Steve Swalgen is national director of lab business, Santinelli International, Hauppauge, NY. Swalgen also is an advisory board member of the Optical Laboratory Association (OLA) and has developed and presented seminars on lens-finishing automation and tec
As more and more ophthalmologists choose to provide full-service patient care, including eyewear dispensing, the relevant and growing complexities to the choice between an in-office edging lab approach versus an off-site, wholesale finishing lab solution have become increasingly important.
Breakthroughs in coatings, lens material base, and substrate technology provide patients with greater visual acuity and comfort than ever before. The introduction, acceptance, and widespread use of new materials-such as Trivex, super-hyrdophobic, and anti-reflective coatings-and innovative lens-fabrication processes-such as digital surfacing-evidence this trend.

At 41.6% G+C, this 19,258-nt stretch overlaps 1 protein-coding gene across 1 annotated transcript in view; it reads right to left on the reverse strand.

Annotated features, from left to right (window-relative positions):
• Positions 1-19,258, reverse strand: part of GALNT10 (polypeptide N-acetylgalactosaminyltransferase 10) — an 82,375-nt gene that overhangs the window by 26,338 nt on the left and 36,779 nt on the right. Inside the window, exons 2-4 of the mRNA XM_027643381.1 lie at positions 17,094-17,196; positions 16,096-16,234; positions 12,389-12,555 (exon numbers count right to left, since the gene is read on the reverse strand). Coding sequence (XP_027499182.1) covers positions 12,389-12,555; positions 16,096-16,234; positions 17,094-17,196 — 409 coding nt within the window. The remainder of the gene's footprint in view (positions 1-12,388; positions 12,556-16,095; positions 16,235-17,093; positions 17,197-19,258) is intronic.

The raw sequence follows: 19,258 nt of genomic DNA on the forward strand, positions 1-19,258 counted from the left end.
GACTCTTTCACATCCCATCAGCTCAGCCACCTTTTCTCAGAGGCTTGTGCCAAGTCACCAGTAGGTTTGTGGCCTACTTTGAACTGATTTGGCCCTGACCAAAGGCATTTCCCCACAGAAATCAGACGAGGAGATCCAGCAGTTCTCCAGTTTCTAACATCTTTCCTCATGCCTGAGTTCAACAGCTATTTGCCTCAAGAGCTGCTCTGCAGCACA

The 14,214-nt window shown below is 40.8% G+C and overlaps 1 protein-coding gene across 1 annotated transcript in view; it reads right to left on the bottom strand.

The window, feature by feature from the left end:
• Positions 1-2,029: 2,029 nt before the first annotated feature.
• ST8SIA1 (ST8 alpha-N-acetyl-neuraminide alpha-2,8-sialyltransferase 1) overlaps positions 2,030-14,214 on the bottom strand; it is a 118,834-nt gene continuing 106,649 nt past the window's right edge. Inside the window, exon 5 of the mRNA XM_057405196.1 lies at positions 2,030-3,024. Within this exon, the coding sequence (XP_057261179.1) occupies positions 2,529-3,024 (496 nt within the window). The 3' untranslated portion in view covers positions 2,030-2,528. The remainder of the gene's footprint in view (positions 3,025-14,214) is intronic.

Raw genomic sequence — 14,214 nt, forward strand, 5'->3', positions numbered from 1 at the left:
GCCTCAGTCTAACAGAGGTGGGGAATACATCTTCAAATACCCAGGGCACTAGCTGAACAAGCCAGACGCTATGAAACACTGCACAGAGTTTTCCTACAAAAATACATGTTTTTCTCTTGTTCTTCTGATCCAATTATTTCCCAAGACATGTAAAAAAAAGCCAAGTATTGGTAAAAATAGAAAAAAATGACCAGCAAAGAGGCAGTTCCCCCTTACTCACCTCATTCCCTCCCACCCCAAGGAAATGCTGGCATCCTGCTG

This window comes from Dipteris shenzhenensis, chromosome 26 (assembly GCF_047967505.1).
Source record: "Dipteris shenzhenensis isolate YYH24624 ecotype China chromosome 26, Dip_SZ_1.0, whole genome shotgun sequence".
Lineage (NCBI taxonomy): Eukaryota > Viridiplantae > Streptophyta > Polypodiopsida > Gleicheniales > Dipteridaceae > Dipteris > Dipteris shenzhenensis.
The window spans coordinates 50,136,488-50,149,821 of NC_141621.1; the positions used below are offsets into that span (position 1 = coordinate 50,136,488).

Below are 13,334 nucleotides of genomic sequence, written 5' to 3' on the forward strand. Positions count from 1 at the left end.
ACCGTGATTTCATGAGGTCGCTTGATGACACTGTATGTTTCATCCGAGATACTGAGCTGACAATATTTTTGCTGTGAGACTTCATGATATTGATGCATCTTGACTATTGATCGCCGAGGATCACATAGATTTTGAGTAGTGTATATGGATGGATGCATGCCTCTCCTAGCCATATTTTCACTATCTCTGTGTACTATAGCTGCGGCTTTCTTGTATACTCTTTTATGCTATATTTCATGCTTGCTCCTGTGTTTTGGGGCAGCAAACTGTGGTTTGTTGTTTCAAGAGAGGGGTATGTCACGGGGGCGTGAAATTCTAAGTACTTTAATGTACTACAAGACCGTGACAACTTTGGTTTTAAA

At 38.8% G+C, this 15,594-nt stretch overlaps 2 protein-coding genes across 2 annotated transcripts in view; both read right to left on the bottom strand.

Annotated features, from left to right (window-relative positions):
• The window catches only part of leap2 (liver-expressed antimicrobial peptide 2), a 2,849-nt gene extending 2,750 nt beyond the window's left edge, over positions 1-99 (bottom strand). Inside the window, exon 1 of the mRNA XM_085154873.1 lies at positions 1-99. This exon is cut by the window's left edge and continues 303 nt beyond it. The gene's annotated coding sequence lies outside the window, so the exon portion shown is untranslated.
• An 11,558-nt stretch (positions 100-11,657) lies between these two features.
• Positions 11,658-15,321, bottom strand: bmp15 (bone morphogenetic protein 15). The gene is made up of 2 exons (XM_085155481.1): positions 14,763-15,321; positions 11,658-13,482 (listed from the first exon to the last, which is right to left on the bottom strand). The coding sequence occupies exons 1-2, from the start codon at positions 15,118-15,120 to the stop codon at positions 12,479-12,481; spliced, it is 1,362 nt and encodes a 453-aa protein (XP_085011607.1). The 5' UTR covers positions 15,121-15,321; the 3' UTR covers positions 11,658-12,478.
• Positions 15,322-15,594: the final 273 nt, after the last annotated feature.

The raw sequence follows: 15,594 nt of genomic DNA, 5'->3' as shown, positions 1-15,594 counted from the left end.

Advancements in technologies-such as the "trace-and-transmit" method-have become much more viable as the costs of new lenses and treatments have increased. Trace-and-transmit is where frame and patient data are sent directly to a wholesale lab, rather than on-site lens edging performed by the dispensing practice. (See Figures 1 and 2.)
A long-standing industry estimate notes that 52% of all optical lens edging is performed at retail locations, whereas 48% is done at wholesale labs. The complexities and potential costs/risks of on-site lens processing have set the stage for a dramatic shift in where patient lenses will get finished over the next 2 to 4 years.